LAHORE - Bangladesh prime minister has warned her British counterpart David Cameron that he needs to do more to combat radicalism amid concerns that British jihadis are fuelling a rise in extremism in the world’s third most populous Muslim nation.
Security and intelligence experts in Dhaka say British jihadis are stoking an Islamist revival in Bangladesh, schooling a new generation of young religious radicals sympathetic to ISIS, according to a report carried by British newspaper the Guardian.
Recruiters and extremist funding from Britain’s Bengali diaspora communities are encouraging locals to join the cause of international jihad, and the number of Bangladeshis involved in salafi groups is rising, the experts say. “The British government should take more steps on the ground,” the Bangladeshi prime minister Sheikh Hasina Wazed told the Guardian. “Jamaat [-e-Islami – Bangladesh’s leading Islamist party] has a strong influence in east London. That’s true. They are collecting money, they are sending money.”
The warnings come after the arrest in Dhaka last month of Touhidur Rahman, a British man of Bangladeshi origin, who is alleged by police to be the “mastermind” behind the machete murders of two secular bloggers by Islamists earlier this year.
Several other cases linking individuals from Britain’s Bengali population to extremist groups active in Bangladesh and elsewhere, including Jamaat-ul-Mujahideen (JMB), Islamic State and al-Qaida in the Indian Subcontinent (AQIS), have come to light in recent months.
Most recently, it emerged that two of the three British citizens recruited by ISIS and killed by British and US drone strikes in Syria last month – Ruhul Amin and Reyaad Khan – were of Bangladeshi origin.
Security analysts, intelligence specialists and former officials in Dhaka warn that Bangladesh, a severely impoverished, low-middle income country with about 160 million people, is increasingly ripe for radicalisation.
Although the number of domestic terror attacks has fallen, in part due to a government crackdown, Sunni Muslim Bangladesh is undergoing a fundamentalist revival akin to that in Pakistan and several Middle East countries, the analysts said, and the lull in terrorist activity could quickly be reversed.
“ISIS has its eye on Bangladesh,” said an ex-army intelligence specialist, who like most of the people interviewed for this report asked not be identified.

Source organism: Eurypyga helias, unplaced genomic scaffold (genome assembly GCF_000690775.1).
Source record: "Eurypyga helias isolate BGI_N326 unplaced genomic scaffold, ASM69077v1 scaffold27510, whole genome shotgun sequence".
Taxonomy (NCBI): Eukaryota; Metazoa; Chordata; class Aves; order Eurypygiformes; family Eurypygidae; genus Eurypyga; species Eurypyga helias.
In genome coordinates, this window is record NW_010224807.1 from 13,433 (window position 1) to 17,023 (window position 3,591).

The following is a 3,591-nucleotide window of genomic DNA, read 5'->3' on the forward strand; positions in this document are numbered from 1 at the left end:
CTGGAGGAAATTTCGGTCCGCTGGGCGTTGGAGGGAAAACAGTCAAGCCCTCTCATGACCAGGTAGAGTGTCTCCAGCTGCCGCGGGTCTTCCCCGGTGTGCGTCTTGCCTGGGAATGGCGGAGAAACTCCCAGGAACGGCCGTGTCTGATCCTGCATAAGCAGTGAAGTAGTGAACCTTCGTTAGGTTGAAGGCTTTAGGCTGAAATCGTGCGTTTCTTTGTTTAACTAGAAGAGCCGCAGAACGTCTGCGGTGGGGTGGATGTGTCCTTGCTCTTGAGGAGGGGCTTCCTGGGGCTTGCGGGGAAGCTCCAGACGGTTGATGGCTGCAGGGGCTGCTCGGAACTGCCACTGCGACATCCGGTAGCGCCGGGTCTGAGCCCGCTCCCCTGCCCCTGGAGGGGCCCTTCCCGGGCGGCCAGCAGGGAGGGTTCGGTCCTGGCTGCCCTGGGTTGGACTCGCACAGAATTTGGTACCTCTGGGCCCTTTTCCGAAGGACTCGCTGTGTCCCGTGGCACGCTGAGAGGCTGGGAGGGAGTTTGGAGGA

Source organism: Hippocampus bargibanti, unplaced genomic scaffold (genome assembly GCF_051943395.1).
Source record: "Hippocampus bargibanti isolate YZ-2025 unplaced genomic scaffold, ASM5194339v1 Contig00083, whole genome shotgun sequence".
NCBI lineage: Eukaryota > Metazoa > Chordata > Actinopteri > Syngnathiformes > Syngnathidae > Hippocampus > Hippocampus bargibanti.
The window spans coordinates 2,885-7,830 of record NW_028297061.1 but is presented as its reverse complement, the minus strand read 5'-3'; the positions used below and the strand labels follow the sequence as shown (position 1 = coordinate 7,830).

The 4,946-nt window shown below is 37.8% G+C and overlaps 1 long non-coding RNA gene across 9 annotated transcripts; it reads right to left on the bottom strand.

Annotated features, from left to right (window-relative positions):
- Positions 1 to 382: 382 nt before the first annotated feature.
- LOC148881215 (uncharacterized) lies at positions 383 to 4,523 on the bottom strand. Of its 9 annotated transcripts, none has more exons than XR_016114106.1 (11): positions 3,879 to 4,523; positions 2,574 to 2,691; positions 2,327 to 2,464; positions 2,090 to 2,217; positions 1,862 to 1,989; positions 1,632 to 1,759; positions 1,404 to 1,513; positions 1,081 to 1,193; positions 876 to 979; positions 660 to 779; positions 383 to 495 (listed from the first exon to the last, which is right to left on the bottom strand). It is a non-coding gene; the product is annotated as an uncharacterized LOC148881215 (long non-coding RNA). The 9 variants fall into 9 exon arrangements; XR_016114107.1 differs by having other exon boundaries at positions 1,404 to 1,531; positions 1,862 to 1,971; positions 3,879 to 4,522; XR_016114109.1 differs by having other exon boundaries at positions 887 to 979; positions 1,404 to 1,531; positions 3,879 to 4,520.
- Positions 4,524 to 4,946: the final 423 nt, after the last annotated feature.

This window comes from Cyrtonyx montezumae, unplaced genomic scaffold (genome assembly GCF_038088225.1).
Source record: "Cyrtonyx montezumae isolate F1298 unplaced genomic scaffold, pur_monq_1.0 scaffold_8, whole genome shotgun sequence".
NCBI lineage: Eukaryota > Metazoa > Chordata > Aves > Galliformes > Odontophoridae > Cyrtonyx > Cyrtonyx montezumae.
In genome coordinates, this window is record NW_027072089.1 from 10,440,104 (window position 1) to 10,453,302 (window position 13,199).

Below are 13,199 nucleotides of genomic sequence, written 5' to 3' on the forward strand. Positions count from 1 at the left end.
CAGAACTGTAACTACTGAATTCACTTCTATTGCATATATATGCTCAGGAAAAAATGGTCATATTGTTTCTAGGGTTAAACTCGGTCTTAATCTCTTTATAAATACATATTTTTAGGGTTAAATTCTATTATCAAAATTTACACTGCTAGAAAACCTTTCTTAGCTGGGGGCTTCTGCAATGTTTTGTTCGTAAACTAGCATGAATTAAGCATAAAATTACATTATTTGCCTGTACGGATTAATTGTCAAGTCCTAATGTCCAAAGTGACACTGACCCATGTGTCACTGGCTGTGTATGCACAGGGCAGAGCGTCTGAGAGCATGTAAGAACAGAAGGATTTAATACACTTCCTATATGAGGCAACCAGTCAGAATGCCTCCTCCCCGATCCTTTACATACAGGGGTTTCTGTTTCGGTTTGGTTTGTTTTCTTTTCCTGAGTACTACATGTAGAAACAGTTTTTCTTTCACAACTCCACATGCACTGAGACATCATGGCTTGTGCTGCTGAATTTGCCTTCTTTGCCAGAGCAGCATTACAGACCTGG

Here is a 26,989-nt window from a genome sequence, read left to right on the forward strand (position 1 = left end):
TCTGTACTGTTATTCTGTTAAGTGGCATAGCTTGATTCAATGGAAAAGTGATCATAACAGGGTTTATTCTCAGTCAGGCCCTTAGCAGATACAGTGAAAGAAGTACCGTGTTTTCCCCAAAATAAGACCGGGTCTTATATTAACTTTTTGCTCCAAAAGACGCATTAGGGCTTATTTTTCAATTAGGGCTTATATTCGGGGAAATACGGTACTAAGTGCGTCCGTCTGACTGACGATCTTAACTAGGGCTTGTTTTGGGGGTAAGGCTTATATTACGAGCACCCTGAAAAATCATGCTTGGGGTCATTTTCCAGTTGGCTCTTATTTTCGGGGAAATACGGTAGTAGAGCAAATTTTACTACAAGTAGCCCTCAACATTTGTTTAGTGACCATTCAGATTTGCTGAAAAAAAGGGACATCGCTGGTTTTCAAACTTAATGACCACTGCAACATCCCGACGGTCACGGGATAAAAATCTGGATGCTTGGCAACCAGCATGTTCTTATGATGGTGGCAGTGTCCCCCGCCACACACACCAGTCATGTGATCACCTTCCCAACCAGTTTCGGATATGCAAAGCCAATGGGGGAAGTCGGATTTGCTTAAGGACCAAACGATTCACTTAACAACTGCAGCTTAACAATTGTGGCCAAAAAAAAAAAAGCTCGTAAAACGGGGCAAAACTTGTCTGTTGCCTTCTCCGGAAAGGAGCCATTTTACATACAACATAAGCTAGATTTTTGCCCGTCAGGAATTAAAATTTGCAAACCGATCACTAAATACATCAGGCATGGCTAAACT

“Unofficially, the number of Bangladeshis going to fight in Syria and Iraq is up to 30. Bangladesh is becoming a transit route to ISIS from India. We also have growing numbers of Bangladeshi diaspora guys coming here from Britain to recruit,” the intelligence specialist said.
Fertile ground awaits the foreign visitors. “There are very strong pockets of fundamentalism throughout Bangladesh,” said the director of an NGO specialising in security issues. “Jamaat-e-Islami [JEI] has a lot of grassroots support.” “There are very large numbers of young men who don’t have a job or any prospects. Their only experience is the madrasa [religious school] and the mosque. In rural areas they don’t even have access to social media.
“These people want to be used, so they are very easily manipulated. When Bengalis from the UK come in, they are very easy to lead. The jihadi recruiters are coming from London, from Germany, from the US.”
They are educated, they have been to university, so they are more sophisticated,” the director said.
“The lack of government services and political exclusion [JEI has been barred from standing in national elections] has created space for the fundamentalists. They tell people: come to the mosque, follow religious rules, bring your friends. It is all softly, softly … These kids will do whatever they’re told. Nobody asks any questions of religious leaders. If the leaders say ‘do it’, they do it.”
Britain and the US have backed the government’s hardline counter-terrorist stance, despite its negative impact on civil liberties. But Dhaka insiders say they are missing the bigger picture: the below-the-radar, large-scale radicalisation of younger generations.